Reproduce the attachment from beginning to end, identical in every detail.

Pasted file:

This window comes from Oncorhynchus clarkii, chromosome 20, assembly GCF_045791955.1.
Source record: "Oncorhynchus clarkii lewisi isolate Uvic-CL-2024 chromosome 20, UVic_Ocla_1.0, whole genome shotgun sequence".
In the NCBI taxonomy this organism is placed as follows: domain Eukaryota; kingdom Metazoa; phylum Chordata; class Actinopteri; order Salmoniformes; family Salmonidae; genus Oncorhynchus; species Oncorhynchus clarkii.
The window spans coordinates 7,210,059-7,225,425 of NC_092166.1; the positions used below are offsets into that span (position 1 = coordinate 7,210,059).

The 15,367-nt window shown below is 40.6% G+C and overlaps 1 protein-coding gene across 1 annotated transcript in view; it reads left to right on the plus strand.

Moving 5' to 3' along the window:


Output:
This window comes from Oncorhynchus clarkii, chromosome 20, assembly GCF_045791955.1.
Source record: "Oncorhynchus clarkii lewisi isolate Uvic-CL-2024 chromosome 20, UVic_Ocla_1.0, whole genome shotgun sequence".
In the NCBI taxonomy this organism is placed as follows: domain Eukaryota; kingdom Metazoa; phylum Chordata; class Actinopteri; order Salmoniformes; family Salmonidae; genus Oncorhynchus; species Oncorhynchus clarkii.
The window spans coordinates 7,210,059-7,225,425 of NC_092166.1; the positions used below are offsets into that span (position 1 = coordinate 7,210,059).

The 15,367-nt window shown below is 40.6% G+C and overlaps 1 protein-coding gene across 1 annotated transcript in view; it reads left to right on the plus strand.

Moving 5' to 3' along the window: